All parties to an armed conflict are obliged to comply with international humanitarian law, and in particular Common Article 3 of the 1949 Geneva Conventions, which prohibits any attacks on persons “taking no active part in the hostilities,” and the Second Optional Protocol to the Geneva Conventions which contains similar provisions. Moreover, international human rights law applies in war just as in peace time. Amnesty International calls upon the parties, most notably the Philippine government and the MILF, to explicitly show commitment to putting an immediate and unconditional end to all violations of international human rights and humanitarian law, including but not limited to, attacks targeting civilians, indiscriminate attacks, burning and destruction of civilian properties, arbitrary arrests, torture, and other cruel, inhuman or degrading treatment or punishment, enforced disappearances and unlawful killings, including but not limited to political killings. 7
The Philippine government must ensure the protection of civilians affected by the conflict, particularly displaced persons. It must also ensure that displaced families are provided with sufficient food, access to potable water and free medical treatment.
The Philippine government and the MILF must fully cooperate to facilitate prompt, impartial and thorough investigations into allegations of human rights violations and violations of international humanitarian law. Reports of the investigations should be made public. Perpetrators, irrespective of rank, must be brought to justice in proceedings which meet international standards of fairness, and victims must be ensured reparations.
Conclusions and Recommendations
The failure of both the Philippine military and the MILF to ensure that their forces comply with international law during the 2008 – 2009 conflict has resulted in human rights violations and abuses and violations of international humanitarian law. The lack of a neutral human rights monitor respected by both parties to the conflict has meant that effective investigations and bringing the perpetrators to justice has not occurred.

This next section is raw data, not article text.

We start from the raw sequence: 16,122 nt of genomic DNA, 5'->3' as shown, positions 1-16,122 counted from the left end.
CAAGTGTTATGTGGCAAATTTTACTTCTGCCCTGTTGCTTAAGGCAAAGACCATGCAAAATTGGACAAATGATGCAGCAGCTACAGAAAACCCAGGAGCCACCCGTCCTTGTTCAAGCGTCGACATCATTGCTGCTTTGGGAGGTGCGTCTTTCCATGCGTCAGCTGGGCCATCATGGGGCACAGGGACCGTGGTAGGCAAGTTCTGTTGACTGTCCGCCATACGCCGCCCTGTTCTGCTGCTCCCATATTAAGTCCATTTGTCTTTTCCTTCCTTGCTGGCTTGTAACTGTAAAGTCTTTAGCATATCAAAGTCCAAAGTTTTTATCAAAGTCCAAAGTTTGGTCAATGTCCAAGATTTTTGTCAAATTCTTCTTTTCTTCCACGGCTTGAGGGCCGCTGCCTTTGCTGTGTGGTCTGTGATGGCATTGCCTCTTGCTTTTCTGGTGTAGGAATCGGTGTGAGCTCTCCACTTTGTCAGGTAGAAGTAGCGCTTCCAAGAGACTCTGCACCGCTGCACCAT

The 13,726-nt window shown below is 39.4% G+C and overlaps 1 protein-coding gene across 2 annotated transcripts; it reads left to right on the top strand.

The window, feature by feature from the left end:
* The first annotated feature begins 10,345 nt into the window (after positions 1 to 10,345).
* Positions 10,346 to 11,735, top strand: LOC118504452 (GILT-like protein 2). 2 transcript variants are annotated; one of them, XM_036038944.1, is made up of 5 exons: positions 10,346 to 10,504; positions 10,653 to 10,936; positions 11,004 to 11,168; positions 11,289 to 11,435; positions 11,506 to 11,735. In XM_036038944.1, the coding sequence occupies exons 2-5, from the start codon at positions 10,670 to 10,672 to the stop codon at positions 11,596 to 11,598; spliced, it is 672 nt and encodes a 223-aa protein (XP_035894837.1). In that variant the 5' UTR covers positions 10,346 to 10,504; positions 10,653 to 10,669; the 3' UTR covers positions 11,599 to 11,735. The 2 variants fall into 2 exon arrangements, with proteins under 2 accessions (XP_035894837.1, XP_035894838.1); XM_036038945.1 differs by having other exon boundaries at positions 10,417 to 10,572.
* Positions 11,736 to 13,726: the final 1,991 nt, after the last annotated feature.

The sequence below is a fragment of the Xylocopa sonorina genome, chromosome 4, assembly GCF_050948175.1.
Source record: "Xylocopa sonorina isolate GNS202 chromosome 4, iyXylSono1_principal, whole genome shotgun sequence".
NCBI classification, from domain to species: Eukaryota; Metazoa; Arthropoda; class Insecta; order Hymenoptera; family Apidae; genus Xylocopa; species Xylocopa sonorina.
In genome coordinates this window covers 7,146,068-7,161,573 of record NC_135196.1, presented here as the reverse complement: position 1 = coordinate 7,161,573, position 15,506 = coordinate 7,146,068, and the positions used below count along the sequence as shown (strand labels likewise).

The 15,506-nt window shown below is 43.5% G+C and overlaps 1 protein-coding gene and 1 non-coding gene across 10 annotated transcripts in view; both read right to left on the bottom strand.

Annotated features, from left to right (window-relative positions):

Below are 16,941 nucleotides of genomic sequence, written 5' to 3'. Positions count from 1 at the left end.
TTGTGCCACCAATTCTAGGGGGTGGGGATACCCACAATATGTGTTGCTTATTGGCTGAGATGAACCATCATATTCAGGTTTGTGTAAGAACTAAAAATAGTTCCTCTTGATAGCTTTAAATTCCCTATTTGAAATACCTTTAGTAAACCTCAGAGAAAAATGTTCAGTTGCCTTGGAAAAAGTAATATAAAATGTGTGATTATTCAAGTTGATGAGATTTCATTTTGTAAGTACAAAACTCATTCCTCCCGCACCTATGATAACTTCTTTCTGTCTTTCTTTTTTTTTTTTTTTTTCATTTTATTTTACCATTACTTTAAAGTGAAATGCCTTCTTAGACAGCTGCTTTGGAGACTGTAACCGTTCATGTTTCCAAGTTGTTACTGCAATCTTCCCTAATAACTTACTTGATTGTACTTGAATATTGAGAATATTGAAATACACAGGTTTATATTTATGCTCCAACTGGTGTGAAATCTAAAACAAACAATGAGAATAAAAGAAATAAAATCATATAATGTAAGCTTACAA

The presence of armed groups and privately armed militias, and localised attacks between feuding clans, has aggravated the already volatile and complex situation. At the centre of the armed conflict are the lives of the hundreds and thousands of civilians who have been displaced. Dependent on aid, with no sure prospects of livelihood, no safe communities or sometimes even standing homes to go back to, theirs is an uncertain future.
The recent suspension of hostilities provides a much-awaited respite for the conflict-affected population. The re-opening of the peace talks provides the Philippine government and the MILF with an important opportunity to put human rights at the heart of their new round of negotiations. Just like other armed conflicts in the world, the Mindanao armed conflict has fed on unresolved grievances that arose from a history of conflict. These grievances are often about grave human rights abuses, and historically, perpetrators of these abuses have not been held to account.
Amnesty International makes the following recommendations to the Philippine government, the MILF and the international community.
To the Philippine authorities
1.The government security forces, comprising the AFP and government-armed paramilitaries, such as the CAFGU and CVO, must immediately cease all violations of human rights and take all measures necessary to ensure they are not repeated in the future.
2. The Philippine government, especially the Department of National Defence with regard to members of the government security forces, should initiate prompt, impartial and thorough investigations into reports of violations of international human rights and humanitarian law.
n Witnesses and families of the victims should be protected from violence, threats or any other intimidation and those under investigation should be suspended from any position where they can exert power or influence over them.